The sculptures, surfaces and installations of Hannah Bohnen deal with movement phenomena. Through her works, she attempts to arrest the uncertain, sometimes invisible moments of ephemeral action in forms, using dynamic materials and fluid shapes as vocabularies to communicate the decaying and almost imperceptible life of random gestures. The artistic intervention serves as a reminder of ephemerality, lending permanence to what is otherwise transient. Shapes and materials are in motion, probing the conditions of our perception.

The weave of sugary tendrils explores ornamentation as a means of adornment. The motivation was the question of what distinguishes the sculptural work of Lisa Friedrichs-Dachale from that of a confectioner or pastry chef. Along with this, she was preoccupied with questions about the relevance and recognition of both worlds of life. The processes that Richard Serra describes with the verbs "to roll, to twist, to cut, to mix, to modulate, to disarrange" can be read not only in the handling of the material, but also recall actions in the kitchen. What makes the actions and products of an artist so much more sublime? The sugar and the ornament combine the element of pure pleasure. Moldy corners and growing tendrils break the strictness of symmetry. They detach themselves from the wall, survey the architecture and will disappear again. The amount of work and the delightful beauty contrast with the limited duration of the exhibition. It is about recognizing that every desire is ephemeral.

Important properties of a tarp are resistance to tearing, wind and water. Maria Gerbaulet's disintegrated tarpaulin contradicts these qualities and becomes a vulnerable and ephemeral object. Through patches and layers, the original material has been transformed into a new form, trying to counteract the decay back to dust. Thus, the object oscillates between a process of creation and decay.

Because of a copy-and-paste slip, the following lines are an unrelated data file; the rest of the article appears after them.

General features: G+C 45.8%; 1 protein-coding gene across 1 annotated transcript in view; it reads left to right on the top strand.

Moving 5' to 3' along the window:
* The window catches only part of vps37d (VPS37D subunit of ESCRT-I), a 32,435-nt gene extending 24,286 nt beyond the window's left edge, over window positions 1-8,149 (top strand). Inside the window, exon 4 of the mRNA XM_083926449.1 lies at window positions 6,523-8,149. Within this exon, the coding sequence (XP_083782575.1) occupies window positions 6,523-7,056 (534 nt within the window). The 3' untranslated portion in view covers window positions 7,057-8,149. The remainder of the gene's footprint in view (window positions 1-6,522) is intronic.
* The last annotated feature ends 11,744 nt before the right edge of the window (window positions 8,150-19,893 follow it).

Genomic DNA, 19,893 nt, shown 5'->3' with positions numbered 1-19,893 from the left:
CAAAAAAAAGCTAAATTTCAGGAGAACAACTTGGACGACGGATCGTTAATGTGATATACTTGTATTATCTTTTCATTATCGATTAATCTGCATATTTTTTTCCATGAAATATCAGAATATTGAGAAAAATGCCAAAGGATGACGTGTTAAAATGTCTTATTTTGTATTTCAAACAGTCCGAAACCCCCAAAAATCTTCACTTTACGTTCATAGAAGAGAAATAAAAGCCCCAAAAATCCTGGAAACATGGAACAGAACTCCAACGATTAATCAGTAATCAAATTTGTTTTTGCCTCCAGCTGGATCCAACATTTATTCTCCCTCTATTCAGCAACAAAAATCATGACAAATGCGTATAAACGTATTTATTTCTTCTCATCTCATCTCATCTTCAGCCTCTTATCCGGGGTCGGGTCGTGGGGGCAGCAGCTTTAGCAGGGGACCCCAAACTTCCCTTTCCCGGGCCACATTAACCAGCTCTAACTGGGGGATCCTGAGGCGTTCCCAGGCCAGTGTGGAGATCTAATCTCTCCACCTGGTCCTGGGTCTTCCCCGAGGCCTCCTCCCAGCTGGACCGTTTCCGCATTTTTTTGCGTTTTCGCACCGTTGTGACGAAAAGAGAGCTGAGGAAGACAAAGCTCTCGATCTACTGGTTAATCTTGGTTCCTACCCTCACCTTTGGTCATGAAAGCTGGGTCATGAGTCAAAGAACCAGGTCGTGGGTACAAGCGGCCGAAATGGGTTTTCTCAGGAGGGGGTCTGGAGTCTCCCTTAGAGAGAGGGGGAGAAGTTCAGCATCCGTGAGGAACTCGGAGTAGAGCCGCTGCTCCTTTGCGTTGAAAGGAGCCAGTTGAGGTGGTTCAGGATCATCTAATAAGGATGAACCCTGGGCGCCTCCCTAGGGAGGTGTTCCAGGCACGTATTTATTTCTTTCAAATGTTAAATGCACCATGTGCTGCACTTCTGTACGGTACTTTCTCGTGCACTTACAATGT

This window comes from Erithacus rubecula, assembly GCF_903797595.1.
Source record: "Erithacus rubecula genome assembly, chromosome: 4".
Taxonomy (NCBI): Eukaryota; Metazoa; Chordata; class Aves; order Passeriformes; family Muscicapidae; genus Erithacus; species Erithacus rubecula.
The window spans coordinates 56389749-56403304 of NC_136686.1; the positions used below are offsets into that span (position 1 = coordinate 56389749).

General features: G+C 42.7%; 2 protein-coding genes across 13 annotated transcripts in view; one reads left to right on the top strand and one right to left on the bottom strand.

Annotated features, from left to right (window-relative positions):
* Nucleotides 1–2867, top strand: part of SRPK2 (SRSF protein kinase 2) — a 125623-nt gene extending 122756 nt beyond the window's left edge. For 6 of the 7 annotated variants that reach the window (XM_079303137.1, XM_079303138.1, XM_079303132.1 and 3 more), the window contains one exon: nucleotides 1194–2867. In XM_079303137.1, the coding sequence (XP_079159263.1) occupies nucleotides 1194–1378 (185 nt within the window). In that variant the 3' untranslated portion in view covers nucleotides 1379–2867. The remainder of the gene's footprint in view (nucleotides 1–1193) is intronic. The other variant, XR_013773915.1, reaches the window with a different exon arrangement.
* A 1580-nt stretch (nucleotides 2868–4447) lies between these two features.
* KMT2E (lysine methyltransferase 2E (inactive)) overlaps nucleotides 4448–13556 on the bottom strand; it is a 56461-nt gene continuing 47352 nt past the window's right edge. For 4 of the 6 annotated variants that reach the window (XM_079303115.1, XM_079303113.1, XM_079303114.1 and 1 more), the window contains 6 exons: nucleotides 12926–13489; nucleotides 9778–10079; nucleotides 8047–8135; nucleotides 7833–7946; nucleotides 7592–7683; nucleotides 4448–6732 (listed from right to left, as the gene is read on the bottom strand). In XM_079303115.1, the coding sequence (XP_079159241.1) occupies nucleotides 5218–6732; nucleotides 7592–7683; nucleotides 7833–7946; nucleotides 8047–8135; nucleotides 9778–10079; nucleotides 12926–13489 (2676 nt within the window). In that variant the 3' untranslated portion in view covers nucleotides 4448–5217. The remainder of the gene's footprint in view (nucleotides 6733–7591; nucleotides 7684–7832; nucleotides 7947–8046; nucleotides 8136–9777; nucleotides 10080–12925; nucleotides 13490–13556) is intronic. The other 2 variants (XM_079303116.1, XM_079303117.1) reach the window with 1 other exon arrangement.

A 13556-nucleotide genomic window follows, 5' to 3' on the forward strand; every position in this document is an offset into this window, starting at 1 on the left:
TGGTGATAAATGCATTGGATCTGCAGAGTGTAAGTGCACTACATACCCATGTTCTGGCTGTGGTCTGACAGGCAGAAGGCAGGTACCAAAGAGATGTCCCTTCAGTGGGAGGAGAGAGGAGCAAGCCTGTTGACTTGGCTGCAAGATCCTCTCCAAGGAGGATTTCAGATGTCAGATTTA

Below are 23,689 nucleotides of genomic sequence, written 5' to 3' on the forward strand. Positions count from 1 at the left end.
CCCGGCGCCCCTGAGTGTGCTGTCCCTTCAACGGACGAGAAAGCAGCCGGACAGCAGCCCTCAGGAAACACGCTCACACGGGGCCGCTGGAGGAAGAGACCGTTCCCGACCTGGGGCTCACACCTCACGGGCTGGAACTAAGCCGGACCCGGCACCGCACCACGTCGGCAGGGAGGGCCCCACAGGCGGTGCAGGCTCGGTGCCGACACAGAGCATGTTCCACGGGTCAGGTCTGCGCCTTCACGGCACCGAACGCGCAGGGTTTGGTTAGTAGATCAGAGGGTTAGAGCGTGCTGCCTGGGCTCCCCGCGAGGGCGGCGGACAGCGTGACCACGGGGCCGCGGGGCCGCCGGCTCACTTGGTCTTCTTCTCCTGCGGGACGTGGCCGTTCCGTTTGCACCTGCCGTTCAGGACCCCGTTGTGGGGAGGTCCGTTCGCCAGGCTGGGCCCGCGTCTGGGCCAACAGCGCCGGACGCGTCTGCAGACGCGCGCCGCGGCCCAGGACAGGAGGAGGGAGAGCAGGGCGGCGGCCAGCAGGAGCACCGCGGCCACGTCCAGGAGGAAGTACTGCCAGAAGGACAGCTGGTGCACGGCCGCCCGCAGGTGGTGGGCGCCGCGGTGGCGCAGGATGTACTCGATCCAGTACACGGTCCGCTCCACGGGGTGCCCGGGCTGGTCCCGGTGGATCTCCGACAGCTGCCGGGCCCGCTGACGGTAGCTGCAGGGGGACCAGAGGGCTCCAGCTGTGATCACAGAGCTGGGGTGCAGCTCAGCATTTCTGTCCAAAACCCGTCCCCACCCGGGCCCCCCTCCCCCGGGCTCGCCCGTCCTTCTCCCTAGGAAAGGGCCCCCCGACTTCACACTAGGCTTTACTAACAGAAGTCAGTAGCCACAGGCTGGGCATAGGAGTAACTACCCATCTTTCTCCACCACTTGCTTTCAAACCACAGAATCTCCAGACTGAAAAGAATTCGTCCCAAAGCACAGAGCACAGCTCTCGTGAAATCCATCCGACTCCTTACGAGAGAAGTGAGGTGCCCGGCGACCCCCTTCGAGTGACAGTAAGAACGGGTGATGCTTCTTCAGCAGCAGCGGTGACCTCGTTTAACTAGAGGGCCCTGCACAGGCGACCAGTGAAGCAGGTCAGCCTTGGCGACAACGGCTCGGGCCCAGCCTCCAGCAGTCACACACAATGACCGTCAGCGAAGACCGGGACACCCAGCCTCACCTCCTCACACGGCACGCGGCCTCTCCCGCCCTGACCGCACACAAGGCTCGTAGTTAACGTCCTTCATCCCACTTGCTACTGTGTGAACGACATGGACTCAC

Heating, folding, stretching, hanging, lacing, squeezing, cooling. Nikola Hausen's pond liner is removed from its ground-level, functional position and is shifted into a new context by being tied to a column standing in space. When the foil is heated, it can be easily folded and modeled. If it cools down during the working process, it reverts to its rigid, uncooperative state. The oscillation between the two states and their influence on the effect of the material becomes central here.

In the works of Annemarie Jessen usually appear everyday objects that have been transformed in a certain way: This is also the case with the newspaper titled April 29, 2019, in which only gaps refer to the previously contained content. In this way, the focus shifts away from the interchangeable, daily changing news to the unchanging principle that determines their structure within the medium.